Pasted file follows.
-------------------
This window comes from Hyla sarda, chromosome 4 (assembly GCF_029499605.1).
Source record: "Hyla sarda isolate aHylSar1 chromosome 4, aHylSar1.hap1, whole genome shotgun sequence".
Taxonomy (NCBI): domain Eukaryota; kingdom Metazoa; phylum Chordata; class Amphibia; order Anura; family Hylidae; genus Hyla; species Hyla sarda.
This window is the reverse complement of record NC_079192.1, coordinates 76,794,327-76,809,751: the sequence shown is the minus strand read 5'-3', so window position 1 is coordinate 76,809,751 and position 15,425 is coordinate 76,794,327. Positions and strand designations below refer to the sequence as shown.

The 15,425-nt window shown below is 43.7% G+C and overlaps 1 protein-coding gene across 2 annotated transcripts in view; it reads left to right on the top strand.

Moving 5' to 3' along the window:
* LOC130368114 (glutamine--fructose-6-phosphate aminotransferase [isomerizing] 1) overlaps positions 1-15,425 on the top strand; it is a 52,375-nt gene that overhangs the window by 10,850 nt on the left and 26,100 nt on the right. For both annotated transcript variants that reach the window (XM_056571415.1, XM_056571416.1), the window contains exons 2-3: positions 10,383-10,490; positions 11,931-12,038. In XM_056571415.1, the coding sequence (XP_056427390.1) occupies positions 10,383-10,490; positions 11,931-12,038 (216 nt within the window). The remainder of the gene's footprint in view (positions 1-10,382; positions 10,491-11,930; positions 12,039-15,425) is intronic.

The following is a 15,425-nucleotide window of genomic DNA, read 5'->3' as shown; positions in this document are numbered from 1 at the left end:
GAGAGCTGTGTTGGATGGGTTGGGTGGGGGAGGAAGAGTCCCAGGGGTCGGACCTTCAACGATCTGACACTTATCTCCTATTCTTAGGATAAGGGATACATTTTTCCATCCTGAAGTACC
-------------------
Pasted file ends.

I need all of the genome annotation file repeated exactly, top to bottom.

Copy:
This window comes from Hyla sarda, chromosome 4 (assembly GCF_029499605.1).
Source record: "Hyla sarda isolate aHylSar1 chromosome 4, aHylSar1.hap1, whole genome shotgun sequence".
Taxonomy (NCBI): domain Eukaryota; kingdom Metazoa; phylum Chordata; class Amphibia; order Anura; family Hylidae; genus Hyla; species Hyla sarda.
This window is the reverse complement of record NC_079192.1, coordinates 76,794,327-76,809,751: the sequence shown is the minus strand read 5'-3', so window position 1 is coordinate 76,809,751 and position 15,425 is coordinate 76,794,327. Positions and strand designations below refer to the sequence as shown.

The 15,425-nt window shown below is 43.7% G+C and overlaps 1 protein-coding gene across 2 annotated transcripts in view; it reads left to right on the top strand.

Moving 5' to 3' along the window:
* LOC130368114 (glutamine--fructose-6-phosphate aminotransferase [isomerizing] 1) overlaps positions 1-15,425 on the top strand; it is a 52,375-nt gene that overhangs the window by 10,850 nt on the left and 26,100 nt on the right. For both annotated transcript variants that reach the window (XM_056571415.1, XM_056571416.1), the window contains exons 2-3: positions 10,383-10,490; positions 11,931-12,038. In XM_056571415.1, the coding sequence (XP_056427390.1) occupies positions 10,383-10,490; positions 11,931-12,038 (216 nt within the window). The remainder of the gene's footprint in view (positions 1-10,382; positions 10,491-11,930; positions 12,039-15,425) is intronic.

The following is a 15,425-nucleotide window of genomic DNA, read 5'->3' as shown; positions in this document are numbered from 1 at the left end:
GAGAGCTGTGTTGGATGGGTTGGGTGGGGGAGGAAGAGTCCCAGGGGTCGGACCTTCAACGATCTGACACTTATCTCCTATTCTTAGGATAAGGGATACATTTTTCCATCCTGAAGTACC